After making many mistakes with my hair, I have compiled a list of things that are good (and not so good) for hair*.


  • Go to a hairdresser! Ask questions if you plan to do things at home.
  • Look online for forums about what has and has not helped people’s hair. Keep in mind though, what works for someone else may not work for you!
  • Deep conditioning treatments! They truly are a godsend, and can help to maintain soft, healthy hair.
  • Sleep with a silk pillowcase! Cotton and other materials can pull and damage hair.
  • Know what you’re putting into your hair! Find products that do not contain sulfates and other damaging things.
  • Use box dye on your hair! I don’t care if your mom has done it for years, it's bad for your hair!
  • Put your hair in a tight ponytail! It pulls, and aside from hair damage, it can give you headaches!
  • Bleach your hair on your own! You read my story. Don’t make the same mistakes.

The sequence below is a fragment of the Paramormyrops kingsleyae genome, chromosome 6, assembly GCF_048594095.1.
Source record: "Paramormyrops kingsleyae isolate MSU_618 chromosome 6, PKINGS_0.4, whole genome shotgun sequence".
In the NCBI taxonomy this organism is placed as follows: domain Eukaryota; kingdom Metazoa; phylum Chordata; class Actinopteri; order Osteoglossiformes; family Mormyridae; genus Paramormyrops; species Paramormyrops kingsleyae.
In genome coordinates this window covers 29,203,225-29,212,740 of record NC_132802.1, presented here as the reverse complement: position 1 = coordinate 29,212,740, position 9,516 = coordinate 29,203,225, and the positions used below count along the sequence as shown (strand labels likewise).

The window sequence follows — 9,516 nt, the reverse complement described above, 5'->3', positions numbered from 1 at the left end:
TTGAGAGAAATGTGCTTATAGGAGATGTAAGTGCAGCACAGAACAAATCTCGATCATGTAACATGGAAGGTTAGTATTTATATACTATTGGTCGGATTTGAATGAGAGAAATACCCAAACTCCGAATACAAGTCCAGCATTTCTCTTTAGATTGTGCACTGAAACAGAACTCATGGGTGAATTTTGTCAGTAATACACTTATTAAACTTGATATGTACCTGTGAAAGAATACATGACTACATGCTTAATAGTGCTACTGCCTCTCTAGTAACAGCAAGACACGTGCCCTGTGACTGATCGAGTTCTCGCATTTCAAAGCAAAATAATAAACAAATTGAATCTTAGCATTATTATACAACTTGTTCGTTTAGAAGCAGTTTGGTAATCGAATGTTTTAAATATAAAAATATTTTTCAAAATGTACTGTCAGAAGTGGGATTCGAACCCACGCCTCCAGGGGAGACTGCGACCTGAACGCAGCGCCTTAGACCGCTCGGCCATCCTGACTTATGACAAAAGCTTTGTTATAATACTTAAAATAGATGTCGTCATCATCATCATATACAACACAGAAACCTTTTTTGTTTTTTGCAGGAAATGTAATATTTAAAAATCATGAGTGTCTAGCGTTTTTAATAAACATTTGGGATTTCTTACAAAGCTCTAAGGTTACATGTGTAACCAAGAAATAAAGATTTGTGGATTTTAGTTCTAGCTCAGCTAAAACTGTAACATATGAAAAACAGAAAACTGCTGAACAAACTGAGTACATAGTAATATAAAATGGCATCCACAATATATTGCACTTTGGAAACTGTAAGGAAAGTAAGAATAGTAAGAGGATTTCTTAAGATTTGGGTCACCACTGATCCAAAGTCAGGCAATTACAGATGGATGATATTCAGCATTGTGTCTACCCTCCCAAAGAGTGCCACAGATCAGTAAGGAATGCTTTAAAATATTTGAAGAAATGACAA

• Do DIY color removing treatments. Vitamins and things are good for your hair, but NOT when they’re crushed and mixed with shampoo. It’ll only dry your hair out!
  • Try to speed up hair lightening processes by overdoing it! Bleaching your hair several times in a row is NO GOOD!

Express yourself with your hair! Just be careful, and make sure to consult a professional!

*Disclaimer: These do’s and don’ts are what affected me and my hair. Everyone’s hair is different, and if you have hair unlike mine, some other methods may need to be used. In any case, talk to a professional!


Linda Fitch

Lover of hair, makeup, and skincare.